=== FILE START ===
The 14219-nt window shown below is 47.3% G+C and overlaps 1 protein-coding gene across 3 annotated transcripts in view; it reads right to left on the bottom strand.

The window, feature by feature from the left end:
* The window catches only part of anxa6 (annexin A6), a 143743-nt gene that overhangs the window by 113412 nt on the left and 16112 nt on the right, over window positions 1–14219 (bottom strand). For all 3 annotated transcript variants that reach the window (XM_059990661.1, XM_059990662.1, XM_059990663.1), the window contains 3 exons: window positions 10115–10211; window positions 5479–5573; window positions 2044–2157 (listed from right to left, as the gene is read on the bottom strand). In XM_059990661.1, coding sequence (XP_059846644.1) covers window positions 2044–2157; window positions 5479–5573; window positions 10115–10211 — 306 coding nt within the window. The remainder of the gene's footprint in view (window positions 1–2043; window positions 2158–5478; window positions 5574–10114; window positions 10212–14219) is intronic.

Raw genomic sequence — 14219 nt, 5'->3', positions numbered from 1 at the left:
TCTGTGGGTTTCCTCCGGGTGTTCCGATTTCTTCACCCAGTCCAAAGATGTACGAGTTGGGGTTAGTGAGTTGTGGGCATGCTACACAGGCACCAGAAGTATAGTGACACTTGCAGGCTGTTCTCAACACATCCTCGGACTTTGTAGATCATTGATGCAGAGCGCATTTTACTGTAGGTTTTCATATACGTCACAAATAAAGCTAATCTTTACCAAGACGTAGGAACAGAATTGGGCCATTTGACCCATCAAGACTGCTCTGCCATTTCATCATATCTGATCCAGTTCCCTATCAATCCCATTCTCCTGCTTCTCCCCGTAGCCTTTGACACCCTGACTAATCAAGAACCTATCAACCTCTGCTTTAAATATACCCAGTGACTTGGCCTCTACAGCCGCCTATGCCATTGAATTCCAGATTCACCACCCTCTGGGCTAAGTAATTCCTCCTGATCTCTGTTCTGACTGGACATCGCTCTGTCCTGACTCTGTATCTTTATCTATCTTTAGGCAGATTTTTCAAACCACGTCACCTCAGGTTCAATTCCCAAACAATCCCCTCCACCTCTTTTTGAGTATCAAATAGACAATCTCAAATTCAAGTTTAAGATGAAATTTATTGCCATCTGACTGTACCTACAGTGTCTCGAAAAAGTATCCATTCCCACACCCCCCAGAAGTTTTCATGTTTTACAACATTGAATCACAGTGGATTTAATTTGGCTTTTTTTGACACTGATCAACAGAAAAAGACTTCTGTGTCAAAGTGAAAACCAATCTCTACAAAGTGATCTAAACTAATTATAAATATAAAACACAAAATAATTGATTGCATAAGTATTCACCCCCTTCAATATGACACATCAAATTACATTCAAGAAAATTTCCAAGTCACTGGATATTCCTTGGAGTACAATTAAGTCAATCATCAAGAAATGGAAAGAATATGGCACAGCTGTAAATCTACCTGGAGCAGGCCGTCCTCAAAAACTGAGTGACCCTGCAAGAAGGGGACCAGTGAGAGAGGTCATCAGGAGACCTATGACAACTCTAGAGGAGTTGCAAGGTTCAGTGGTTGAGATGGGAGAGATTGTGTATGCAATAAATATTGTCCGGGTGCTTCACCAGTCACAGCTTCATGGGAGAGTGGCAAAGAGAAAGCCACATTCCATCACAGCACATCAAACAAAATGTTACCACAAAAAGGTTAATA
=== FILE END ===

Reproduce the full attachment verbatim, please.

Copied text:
The 14219-nt window shown below is 47.3% G+C and overlaps 1 protein-coding gene across 3 annotated transcripts in view; it reads right to left on the bottom strand.

The window, feature by feature from the left end:
* The window catches only part of anxa6 (annexin A6), a 143743-nt gene that overhangs the window by 113412 nt on the left and 16112 nt on the right, over window positions 1–14219 (bottom strand). For all 3 annotated transcript variants that reach the window (XM_059990661.1, XM_059990662.1, XM_059990663.1), the window contains 3 exons: window positions 10115–10211; window positions 5479–5573; window positions 2044–2157 (listed from right to left, as the gene is read on the bottom strand). In XM_059990661.1, coding sequence (XP_059846644.1) covers window positions 2044–2157; window positions 5479–5573; window positions 10115–10211 — 306 coding nt within the window. The remainder of the gene's footprint in view (window positions 1–2043; window positions 2158–5478; window positions 5574–10114; window positions 10212–14219) is intronic.

Raw genomic sequence — 14219 nt, 5'->3', positions numbered from 1 at the left:
TCTGTGGGTTTCCTCCGGGTGTTCCGATTTCTTCACCCAGTCCAAAGATGTACGAGTTGGGGTTAGTGAGTTGTGGGCATGCTACACAGGCACCAGAAGTATAGTGACACTTGCAGGCTGTTCTCAACACATCCTCGGACTTTGTAGATCATTGATGCAGAGCGCATTTTACTGTAGGTTTTCATATACGTCACAAATAAAGCTAATCTTTACCAAGACGTAGGAACAGAATTGGGCCATTTGACCCATCAAGACTGCTCTGCCATTTCATCATATCTGATCCAGTTCCCTATCAATCCCATTCTCCTGCTTCTCCCCGTAGCCTTTGACACCCTGACTAATCAAGAACCTATCAACCTCTGCTTTAAATATACCCAGTGACTTGGCCTCTACAGCCGCCTATGCCATTGAATTCCAGATTCACCACCCTCTGGGCTAAGTAATTCCTCCTGATCTCTGTTCTGACTGGACATCGCTCTGTCCTGACTCTGTATCTTTATCTATCTTTAGGCAGATTTTTCAAACCACGTCACCTCAGGTTCAATTCCCAAACAATCCCCTCCACCTCTTTTTGAGTATCAAATAGACAATCTCAAATTCAAGTTTAAGATGAAATTTATTGCCATCTGACTGTACCTACAGTGTCTCGAAAAAGTATCCATTCCCACACCCCCCAGAAGTTTTCATGTTTTACAACATTGAATCACAGTGGATTTAATTTGGCTTTTTTTGACACTGATCAACAGAAAAAGACTTCTGTGTCAAAGTGAAAACCAATCTCTACAAAGTGATCTAAACTAATTATAAATATAAAACACAAAATAATTGATTGCATAAGTATTCACCCCCTTCAATATGACACATCAAATTACATTCAAGAAAATTTCCAAGTCACTGGATATTCCTTGGAGTACAATTAAGTCAATCATCAAGAAATGGAAAGAATATGGCACAGCTGTAAATCTACCTGGAGCAGGCCGTCCTCAAAAACTGAGTGACCCTGCAAGAAGGGGACCAGTGAGAGAGGTCATCAGGAGACCTATGACAACTCTAGAGGAGTTGCAAGGTTCAGTGGTTGAGATGGGAGAGATTGTGTATGCAATAAATATTGTCCGGGTGCTTCACCAGTCACAGCTTCATGGGAGAGTGGCAAAGAGAAAGCCACATTCCATCACAGCACATCAAACAAAATGTTACCACAAAAAGGTTAATA